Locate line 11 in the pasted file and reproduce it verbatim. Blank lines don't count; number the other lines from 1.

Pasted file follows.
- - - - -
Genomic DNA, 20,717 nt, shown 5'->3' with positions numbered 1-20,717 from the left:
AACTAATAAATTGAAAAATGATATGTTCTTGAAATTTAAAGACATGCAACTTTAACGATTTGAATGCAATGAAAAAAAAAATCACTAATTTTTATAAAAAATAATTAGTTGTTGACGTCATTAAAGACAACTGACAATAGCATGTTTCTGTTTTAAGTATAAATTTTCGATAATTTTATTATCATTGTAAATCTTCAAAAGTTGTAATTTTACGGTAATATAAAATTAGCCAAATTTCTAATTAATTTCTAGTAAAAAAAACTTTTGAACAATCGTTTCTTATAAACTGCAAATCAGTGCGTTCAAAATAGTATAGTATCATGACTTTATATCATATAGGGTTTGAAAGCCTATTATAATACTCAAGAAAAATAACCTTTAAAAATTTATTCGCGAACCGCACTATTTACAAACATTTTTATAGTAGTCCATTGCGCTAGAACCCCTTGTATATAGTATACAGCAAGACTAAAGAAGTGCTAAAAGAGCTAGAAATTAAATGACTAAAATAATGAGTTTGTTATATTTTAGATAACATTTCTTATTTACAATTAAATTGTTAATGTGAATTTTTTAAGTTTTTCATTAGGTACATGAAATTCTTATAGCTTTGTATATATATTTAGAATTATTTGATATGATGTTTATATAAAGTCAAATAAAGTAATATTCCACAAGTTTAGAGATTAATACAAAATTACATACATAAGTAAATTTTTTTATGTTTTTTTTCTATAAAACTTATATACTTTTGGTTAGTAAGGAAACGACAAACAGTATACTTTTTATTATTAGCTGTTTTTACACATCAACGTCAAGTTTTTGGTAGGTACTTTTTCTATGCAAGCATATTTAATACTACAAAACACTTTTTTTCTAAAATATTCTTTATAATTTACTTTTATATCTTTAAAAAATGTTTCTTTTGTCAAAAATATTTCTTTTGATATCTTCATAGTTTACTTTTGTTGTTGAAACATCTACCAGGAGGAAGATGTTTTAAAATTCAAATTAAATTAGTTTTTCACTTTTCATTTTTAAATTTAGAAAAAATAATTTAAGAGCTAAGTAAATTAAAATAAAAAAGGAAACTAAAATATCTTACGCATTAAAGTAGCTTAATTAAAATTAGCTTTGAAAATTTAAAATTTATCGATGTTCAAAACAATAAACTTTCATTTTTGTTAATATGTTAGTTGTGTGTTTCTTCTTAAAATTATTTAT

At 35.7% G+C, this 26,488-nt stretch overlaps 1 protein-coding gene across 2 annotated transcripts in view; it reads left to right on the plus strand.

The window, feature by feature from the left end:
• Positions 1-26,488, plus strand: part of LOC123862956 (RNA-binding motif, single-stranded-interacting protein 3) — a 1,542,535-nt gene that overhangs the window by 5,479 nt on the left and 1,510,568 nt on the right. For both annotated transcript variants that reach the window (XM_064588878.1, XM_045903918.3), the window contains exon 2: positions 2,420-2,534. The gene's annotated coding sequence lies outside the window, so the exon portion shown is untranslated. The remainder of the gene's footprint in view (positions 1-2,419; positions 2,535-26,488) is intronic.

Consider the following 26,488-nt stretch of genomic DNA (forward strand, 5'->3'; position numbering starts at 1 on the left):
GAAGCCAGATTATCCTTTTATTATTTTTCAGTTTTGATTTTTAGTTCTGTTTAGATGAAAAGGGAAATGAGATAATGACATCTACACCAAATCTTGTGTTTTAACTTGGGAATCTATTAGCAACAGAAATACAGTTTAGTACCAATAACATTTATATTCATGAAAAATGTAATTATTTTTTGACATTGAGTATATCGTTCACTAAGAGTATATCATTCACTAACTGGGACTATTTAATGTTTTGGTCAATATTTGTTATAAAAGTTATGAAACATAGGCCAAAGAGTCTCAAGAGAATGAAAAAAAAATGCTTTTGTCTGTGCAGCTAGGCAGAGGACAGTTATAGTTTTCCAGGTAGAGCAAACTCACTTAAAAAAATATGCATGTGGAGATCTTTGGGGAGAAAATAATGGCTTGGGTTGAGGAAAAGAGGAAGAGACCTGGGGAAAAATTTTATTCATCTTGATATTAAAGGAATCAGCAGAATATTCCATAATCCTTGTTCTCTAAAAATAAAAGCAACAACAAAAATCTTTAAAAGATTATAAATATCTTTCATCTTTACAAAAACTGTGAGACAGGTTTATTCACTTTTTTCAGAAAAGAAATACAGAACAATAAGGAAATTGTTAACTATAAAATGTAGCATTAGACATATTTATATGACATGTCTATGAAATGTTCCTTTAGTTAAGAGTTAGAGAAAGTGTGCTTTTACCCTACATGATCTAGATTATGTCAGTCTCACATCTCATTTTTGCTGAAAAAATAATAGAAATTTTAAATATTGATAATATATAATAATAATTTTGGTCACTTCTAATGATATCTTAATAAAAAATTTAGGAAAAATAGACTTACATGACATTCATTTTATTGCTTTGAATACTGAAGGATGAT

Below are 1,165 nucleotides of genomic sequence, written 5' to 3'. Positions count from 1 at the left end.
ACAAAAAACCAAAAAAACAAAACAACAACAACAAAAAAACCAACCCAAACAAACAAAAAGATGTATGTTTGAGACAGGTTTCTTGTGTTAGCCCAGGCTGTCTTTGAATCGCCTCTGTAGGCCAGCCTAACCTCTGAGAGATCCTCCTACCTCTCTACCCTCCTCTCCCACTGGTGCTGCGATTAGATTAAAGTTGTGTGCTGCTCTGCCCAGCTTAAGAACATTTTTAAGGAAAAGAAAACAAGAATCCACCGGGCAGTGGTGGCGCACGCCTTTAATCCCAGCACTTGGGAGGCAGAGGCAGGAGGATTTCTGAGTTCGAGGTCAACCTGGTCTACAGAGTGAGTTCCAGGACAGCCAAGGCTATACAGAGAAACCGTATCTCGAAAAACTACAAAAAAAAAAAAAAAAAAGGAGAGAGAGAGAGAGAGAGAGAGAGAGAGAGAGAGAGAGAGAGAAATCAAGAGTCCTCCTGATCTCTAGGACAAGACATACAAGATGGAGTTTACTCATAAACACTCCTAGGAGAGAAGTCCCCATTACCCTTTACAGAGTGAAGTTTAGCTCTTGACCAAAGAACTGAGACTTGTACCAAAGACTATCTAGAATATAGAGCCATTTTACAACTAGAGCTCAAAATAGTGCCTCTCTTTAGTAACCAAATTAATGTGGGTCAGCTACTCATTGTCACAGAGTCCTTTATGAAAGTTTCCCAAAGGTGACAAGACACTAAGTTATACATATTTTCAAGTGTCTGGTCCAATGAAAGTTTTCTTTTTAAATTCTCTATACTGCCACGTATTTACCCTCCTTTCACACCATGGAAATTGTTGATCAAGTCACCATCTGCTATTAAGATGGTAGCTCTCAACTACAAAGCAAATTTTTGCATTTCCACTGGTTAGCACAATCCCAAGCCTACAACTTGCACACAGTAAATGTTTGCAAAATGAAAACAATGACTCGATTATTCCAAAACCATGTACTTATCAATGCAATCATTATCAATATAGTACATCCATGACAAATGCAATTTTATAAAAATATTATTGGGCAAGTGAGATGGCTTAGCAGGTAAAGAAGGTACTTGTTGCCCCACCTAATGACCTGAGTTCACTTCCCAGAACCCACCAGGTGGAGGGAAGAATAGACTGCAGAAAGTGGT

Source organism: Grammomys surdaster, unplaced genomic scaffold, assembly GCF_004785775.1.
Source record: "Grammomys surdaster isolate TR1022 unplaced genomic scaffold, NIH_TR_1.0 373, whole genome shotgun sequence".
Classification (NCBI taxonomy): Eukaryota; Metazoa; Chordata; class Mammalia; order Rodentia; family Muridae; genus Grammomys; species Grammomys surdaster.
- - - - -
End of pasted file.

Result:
Source record: "Grammomys surdaster isolate TR1022 unplaced genomic scaffold, NIH_TR_1.0 373, whole genome shotgun sequence".